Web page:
Syndromes can make for cringe-worthy, nervous laughter. To see the Australian Prime Minister, Malcolm Turnbull, struggle with reconciling China the bully of influence with China the resource hungry friend supplied the press with one such spectacle on Tuesday morning. Larded with suffocating clichés, Turnbull could speak of the greatest multicultural society on earth (forget the United States or any other comparisons) and those million or so members of the Australian-Chinese family who had made Australia what it is. Lurking, as ever, is the next diplomatic storm, and the next allegation, of Chinese influence in Australia.
China’s Foreign Minister Wang Yi has been doing his own bit to ruffle Australian policy. Foreign Ministry spokesman Lu Kang quoted Wang’s remark that Australia “take off tinted glasses [and] see China’s development from a positive perspective”. He also spoke of the “difficulties” that had beset relations between the countries “which even inflicted impacts on bilateral cooperation in some respects.”
Australia’s own Foreign Minister, Julie Bishop, has been very busy keeping her own tinted glasses on. “I get on very well with Foreign Minister Wang Yi, we’ve known each other for a very long time.” Recent discussions with Wang were “very warm and constructive”. Pure deceptive theatre indeed.
Within Australia’s own parliament, members are itching to lob grenades at China’s channels of influence, a tendency that is now producing a form of avid competition. Andrew Hastie, chair of the intelligence and security committee, availed himself of parliamentary privilege to out a certain “Co-conspirator 3 or CC-3” from the shadows, a person familiar to both the Liberal and Labor parties.
Businessman Chau Chak Wing, it seems, had not only busied himself lining the pockets of both sides of the parliamentary aisle to the tune of some $200,000 (donations are not bribes, it seems); he had also been attempting to woo the former president of the UN General Assembly, John Ashe, with a tidy sum. He had, in Hastie’s words of forced concern, “close contact with the United Front, the influence arm of the Chinese Communist Party in 2007”.
“I share it with the house because I believe it to be in the national interest. My duty, first and foremost, is to the Australian people and the preservation of the ideals and democratic traditions of our Commonwealth.” The Chinese Communist Party, Hastie claimed, was “working to covertly interfere with our media, our universities and also influence our political processes and public debates”.
While such revelations are delivered with a sense of heavy moral responsibility, much of it is stretched. Trade Minister Steve Ciobo was almost dismissive in claiming that the content was hardly novel. Turnbull dumped some cold water on Hastie’s fire by claiming that “the specific allegations that were made… were not new.” But getting on the China bandwagon of condemnation is all the rage. Parliament has already sought to curb that vague and immeasurable term “influence” with legislation that muddies rather than clears the water. When the National Security Legislation Amendment (Espionage and Foreign Interference) Bill 2017 was introduced, it signalled a new front in an inchoate war that, on closer inspection, merely looks like a good stab at civil liberties and an attempt to harness paranoia.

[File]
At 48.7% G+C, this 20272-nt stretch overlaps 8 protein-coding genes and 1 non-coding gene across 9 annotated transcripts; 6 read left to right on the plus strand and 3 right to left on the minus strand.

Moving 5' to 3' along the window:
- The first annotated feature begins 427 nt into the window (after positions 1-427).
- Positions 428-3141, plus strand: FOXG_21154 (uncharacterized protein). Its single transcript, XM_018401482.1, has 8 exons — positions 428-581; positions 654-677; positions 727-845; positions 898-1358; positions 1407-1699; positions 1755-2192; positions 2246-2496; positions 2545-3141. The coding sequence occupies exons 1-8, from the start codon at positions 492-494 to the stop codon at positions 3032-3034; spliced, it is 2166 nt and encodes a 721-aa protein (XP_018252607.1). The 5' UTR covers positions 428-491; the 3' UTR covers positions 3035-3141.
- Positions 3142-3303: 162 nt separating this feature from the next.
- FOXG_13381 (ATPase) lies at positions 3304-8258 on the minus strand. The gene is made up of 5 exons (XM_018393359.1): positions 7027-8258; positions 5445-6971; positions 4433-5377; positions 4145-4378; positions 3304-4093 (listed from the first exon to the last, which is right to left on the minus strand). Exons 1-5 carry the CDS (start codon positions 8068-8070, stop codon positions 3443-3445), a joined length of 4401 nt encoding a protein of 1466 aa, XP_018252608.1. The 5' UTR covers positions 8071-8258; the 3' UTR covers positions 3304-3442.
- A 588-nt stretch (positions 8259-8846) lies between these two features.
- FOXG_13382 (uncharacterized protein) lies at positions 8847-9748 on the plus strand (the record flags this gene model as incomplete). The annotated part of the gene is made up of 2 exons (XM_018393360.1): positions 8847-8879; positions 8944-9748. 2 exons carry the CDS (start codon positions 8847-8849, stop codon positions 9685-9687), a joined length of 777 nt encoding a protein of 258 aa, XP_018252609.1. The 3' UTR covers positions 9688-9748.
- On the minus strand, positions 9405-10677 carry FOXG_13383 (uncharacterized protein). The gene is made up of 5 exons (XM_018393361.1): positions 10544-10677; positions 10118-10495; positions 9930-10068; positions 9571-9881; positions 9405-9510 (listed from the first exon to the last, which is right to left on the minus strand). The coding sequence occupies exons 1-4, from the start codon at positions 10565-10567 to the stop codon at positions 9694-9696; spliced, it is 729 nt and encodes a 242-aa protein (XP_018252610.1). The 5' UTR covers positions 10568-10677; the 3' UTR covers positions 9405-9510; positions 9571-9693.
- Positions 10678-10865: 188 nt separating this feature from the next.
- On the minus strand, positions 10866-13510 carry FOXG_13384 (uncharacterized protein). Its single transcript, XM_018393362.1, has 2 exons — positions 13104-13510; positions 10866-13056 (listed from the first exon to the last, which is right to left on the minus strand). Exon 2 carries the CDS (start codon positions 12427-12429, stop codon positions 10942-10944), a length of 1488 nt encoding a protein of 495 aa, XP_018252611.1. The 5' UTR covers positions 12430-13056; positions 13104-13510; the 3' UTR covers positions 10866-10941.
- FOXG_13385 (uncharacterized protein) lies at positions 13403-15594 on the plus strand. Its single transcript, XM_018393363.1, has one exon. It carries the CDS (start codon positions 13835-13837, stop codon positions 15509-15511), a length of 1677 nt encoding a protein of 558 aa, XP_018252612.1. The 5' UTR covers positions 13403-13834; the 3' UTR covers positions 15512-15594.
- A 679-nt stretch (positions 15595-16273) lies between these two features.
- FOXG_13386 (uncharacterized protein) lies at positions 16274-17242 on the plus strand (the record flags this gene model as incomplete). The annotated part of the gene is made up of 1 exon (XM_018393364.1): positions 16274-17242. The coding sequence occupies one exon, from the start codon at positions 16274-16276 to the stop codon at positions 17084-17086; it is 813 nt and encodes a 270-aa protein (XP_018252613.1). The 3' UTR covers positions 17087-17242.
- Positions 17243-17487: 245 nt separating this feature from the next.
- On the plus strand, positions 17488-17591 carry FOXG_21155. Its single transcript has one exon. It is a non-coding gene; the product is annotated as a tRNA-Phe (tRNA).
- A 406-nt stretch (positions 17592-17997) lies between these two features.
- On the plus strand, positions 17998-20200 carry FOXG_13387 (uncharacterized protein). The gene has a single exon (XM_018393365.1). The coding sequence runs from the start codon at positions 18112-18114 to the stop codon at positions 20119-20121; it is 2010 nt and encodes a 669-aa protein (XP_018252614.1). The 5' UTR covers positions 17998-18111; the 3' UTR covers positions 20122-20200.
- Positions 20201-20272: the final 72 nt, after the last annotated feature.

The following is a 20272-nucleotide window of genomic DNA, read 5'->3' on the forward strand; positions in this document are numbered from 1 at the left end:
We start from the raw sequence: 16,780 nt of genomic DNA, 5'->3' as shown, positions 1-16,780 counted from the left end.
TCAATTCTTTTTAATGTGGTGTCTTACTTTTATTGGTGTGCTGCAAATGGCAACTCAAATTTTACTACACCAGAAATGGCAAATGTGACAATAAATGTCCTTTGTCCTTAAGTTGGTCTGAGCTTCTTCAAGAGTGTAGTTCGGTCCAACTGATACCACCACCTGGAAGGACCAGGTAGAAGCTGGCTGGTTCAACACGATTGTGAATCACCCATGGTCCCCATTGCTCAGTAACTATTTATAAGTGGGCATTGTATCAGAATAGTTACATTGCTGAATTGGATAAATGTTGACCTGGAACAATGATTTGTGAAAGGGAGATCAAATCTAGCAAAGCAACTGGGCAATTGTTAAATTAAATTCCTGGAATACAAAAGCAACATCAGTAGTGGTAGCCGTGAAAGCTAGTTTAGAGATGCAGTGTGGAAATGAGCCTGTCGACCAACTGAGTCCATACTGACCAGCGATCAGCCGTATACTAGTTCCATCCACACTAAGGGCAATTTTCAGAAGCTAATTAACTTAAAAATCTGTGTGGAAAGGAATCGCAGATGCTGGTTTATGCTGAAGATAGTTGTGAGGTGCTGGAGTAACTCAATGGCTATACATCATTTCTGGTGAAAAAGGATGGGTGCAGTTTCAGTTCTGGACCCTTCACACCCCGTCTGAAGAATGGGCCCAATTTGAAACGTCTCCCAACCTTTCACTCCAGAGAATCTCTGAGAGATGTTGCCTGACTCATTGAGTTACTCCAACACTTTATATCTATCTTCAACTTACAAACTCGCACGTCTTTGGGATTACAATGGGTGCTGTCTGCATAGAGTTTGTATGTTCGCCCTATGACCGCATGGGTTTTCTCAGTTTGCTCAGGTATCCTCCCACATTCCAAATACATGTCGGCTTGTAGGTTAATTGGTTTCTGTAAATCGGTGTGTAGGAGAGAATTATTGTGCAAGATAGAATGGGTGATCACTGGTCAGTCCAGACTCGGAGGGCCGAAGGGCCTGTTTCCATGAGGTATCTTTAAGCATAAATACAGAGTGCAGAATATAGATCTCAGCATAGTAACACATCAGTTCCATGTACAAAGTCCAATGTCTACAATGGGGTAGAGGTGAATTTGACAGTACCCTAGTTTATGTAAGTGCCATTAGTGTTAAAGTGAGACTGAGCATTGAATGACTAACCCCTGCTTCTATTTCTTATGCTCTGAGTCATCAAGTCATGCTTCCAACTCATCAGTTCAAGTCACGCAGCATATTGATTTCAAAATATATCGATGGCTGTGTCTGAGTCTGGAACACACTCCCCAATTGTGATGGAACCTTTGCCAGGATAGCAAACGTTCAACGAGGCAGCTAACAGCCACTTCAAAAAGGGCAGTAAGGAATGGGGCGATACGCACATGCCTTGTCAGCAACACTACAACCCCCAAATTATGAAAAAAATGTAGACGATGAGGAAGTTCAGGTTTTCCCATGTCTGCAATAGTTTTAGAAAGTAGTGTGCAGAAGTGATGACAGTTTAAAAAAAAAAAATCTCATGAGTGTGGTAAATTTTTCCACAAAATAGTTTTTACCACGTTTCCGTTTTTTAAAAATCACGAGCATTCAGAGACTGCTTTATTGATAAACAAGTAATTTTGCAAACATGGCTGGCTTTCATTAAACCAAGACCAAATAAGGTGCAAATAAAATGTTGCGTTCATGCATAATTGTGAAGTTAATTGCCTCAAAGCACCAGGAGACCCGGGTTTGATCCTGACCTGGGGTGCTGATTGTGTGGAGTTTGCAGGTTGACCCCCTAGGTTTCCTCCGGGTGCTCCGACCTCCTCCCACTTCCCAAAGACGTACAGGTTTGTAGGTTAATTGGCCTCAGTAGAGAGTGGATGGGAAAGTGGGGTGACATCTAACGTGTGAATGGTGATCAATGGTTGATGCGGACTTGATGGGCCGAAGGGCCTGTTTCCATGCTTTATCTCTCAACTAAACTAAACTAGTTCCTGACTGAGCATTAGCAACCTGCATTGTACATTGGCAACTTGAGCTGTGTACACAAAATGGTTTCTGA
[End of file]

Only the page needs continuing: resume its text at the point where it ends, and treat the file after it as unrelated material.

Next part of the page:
A “new and balanced secrecy regime” criminalising the disclosure of “inherently harmful information” was introduced alongside “offences that criminalise covert and deceptive activities of foreign actors that fall short of espionage but are still intended to interfere with our democratic systems and processes or support the intelligence activities of a foreign government.”
Such words are hard going in the wake of one overwhelming reality: Australia’s satellite status and broader importance in the US imperium. Should Australia ever wish to bend over for Beijing – and here, Hastie and company should take comfort – a few Pentagon goons are bound to be dispatched Down Under to right matters. Washington’s indifference to sending an ambassador of clout or any ambassador at all for some eighteen months is simply an acceptance that the good politicians of Canberra will behave. Head boys and girls are simply not required.
Acknowledgment of Australia’s efforts has also been forthcoming. One senior official in the Pentagon with a brief covering US defence policy in Asia, Randy Schriver, was rather pleased by the spurt of legislative activity seeking to rein in those nasty foreign influences. “I think [Australia’s] woken up people in a lot of countries to take a look at Chinese activity within their own borders.” The country had “done us a great service by publicising much of this activity and then taking action.” With such rounded approval from Empire, what could go wrong?
The field of political influence will always be a hostage to trends. As things stand, Australian citizens are being treated to daily doses of anti-Chinese hysteria. It is hardly surprising that such distractions are necessary consumption for a government desperate to keep its oar in regarding the electorate. Villains are always necessary in political bouts, even if they pay your bills, buy your products, and fill the coffers.
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